What’s corporate purpose & how it can be a force for public good, explained by Edwin Tong


Chances are you’ve heard about corporate social responsibility. It’s how companies integrate social and environmental concerns in their business alongside profit-making ones.

What about corporate purpose, though? It’s a very useful concept for developing Singapore’s social compact.

The difference?

“Corporate purpose goes beyond traditional corporate social responsibility (CSR) initiatives, such as volunteering initiatives, corporate donations, recycling efforts and other sustainability initiatives,” said Minister for Culture, Community and Youth Edwin Tong at the Company of Good Singapore Summit last week (Jan 12).

This is since a purpose is fundamental. Not grafted onto practices.

“Businesses that are fundamentally oriented towards being a force for good structure themselves and their operations to contribute to society,” said Minister Tong.

Minister Tong released the National Framework & Blueprint on Corporate Purpose that same day, alongside private and public stakeholders like the National Volunteer & Philanthropy Centre.   

This is a crucial step in helping Singapore’s corporate landscape become more resilient, sustainable and value-driven.    

Accountability and societal challenges

To begin, the Framework & Blueprint will capture data that lets companies see just how well (or not) their corporate purpose impact and journey are doing.

“The impact that corporates can make on societal issues cannot be underestimated,” said Minister Tong, highlighting its importance with the example of food security.

“It is insufficient to rely solely on the People and Public sectors. Corporates need more fundamental changes to business models and activities to move the needle,” he added.

This, after all, is an era where consumers expect grocers, restaurants and other stakeholders in the food industry to address food insecurity.

Enter FoodXervices, a local food wholesaler. It found a new corporate purpose once it discovered that food wastage and food insecurity were happening concurrently in Singapore.

“The founders took action by establishing Food Bank Singapore as a centralised coordinating organisation for all food donation in Singapore,” said Minister Tong.

“In addition, drivers at the logistics company that is one of the three subsidiaries of FoodXervices regularly volunteer their time to deliver food to beneficiaries in Singapore.”

A stronger social compact   

Corporate purpose also strengthens the social compact. These purpose-driven businesses build empathy and foster resilience across society.

Here, Minister Tong pointed to the Development Bank of Singapore (DBS) starting the DBS Foundation for social entrepreneurship as well as the geriatric caregiving enterprise Homage.

Their results are impressive. The Foundation has kickstarted over 800 social enterprises since its 2014 founding and Homage has provided over a million caregiving hours across Singapore, Malaysia and Australia since 2017.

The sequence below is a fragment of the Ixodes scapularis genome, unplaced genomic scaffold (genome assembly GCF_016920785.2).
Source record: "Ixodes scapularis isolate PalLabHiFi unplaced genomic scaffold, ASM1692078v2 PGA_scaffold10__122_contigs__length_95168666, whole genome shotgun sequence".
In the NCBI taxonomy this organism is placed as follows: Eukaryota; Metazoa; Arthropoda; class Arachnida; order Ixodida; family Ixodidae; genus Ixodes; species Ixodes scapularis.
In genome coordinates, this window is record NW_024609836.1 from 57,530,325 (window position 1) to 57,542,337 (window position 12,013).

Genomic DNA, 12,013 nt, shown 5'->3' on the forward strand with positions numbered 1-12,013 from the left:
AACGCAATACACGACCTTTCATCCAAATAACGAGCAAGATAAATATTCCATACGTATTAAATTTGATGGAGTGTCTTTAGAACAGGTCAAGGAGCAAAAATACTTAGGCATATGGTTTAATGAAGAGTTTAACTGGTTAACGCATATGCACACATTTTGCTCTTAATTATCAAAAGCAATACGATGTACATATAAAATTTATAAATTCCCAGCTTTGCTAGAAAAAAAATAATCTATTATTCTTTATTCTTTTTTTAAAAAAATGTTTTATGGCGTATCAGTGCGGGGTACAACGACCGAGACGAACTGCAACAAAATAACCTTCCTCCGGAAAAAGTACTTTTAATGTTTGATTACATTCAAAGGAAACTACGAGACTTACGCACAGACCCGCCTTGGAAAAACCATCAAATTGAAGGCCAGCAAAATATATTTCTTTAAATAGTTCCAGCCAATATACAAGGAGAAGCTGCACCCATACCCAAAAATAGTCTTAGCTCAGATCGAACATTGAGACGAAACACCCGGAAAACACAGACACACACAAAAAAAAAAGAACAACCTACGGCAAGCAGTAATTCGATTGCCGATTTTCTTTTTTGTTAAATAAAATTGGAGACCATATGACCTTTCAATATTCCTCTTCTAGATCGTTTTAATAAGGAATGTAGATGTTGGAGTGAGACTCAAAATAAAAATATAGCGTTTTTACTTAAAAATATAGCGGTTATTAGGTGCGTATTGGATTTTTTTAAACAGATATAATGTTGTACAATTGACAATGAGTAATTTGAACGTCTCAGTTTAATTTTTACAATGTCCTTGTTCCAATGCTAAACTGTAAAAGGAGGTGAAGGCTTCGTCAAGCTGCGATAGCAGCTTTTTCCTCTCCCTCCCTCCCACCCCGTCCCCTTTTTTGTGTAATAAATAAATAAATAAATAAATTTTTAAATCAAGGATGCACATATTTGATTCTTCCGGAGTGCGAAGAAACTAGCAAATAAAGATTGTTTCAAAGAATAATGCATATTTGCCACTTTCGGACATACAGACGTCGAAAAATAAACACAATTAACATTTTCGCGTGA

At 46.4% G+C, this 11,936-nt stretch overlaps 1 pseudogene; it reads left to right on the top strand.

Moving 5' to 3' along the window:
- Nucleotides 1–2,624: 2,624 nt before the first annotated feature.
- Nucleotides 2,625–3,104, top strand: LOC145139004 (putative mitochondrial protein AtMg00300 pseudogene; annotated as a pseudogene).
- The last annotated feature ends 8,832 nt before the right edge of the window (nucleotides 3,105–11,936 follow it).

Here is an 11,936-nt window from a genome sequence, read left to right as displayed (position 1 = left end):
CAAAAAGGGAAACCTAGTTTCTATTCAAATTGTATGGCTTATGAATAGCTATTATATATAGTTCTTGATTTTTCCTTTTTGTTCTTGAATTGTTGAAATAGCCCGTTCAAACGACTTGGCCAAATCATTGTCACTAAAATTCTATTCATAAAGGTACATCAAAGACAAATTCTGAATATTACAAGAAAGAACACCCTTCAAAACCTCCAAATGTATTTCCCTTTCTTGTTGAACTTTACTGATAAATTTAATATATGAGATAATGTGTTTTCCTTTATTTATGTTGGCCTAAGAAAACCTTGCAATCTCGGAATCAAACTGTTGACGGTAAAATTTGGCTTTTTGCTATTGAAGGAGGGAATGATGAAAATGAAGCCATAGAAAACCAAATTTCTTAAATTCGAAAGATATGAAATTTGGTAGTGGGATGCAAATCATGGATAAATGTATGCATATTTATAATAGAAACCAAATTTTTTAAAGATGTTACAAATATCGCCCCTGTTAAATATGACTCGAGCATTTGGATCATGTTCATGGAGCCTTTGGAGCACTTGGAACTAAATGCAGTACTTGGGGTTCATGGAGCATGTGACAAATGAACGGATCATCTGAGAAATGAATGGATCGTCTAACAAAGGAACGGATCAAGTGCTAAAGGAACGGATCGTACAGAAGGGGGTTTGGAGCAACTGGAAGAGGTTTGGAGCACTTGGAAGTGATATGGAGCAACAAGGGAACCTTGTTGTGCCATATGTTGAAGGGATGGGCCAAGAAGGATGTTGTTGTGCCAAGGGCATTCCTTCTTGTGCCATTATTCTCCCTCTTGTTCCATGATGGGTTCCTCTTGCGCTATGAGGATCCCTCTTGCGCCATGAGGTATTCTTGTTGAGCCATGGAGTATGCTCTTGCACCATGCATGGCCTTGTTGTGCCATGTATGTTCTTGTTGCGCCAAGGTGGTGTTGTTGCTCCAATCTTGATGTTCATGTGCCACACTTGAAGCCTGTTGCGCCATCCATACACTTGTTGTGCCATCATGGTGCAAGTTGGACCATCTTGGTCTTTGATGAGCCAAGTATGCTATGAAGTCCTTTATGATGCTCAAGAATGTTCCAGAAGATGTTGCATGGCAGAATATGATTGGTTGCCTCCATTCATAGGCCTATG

And corporate purpose synchronises well in this regard with the Party’s plan for helping Singapore progress.

“This is the intention of the Forward Singapore exercise — to discuss how our social compact must evolve; the role each stakeholder — businesses, government, community organisations, individuals, etc – will play; and what each of us is willing to contribute to build our future,” he said.

Boosting the bottom line

Corporate purpose also makes good business sense during this era of socially-conscious consumers, the Minister pointed out.

“Research shows that as businesses increasingly take environmental, social and governance (ESG) concerns into account, they tend to benefit from better financial performance,” he said.

Source: Edwin Tong, Facebook

“In recent years, the global ESG loan market has grown exponentially from less than S$40 billion in 2013 to S$265 billion in August 2022, mostly due to increased interest in sustainability-linked loans.”

He also noted that purpose-driven companies can also retain talent better: a 2021 PricewaterhouseCoopers did show that 75 per cent of Singapore’s respondents would rather work for an organisation that contributes positively to society.

“It is therefore in the long-term interests of businesses to review their corporate purpose, and wield it as a source of competitive advantage,” he said.

“Corporate purpose can be a driver of growth.”

All good. But how does the PAP Government foster this growth driver?

“There are existing structures and incentives in place to support progressive work practices,” said Minister Tong.

“Initiatives such as the Progressive Wage Model jointly developed by the tripartite partners, incentives for workforce training under SkillsFuture, tripartite guidelines around flexible work arrangements and fair employment practices, and incentives for corporate philanthropy.”

The National Framework & Blueprint on Corporate Purpose, then, is for companies which take full advantage of Singapore’s tried-and-tested tripartite framework.

“This is an opportunity for Singapore to demonstrate how profitability and the common good are not mutually-exclusive outcomes,” said Minister Tong.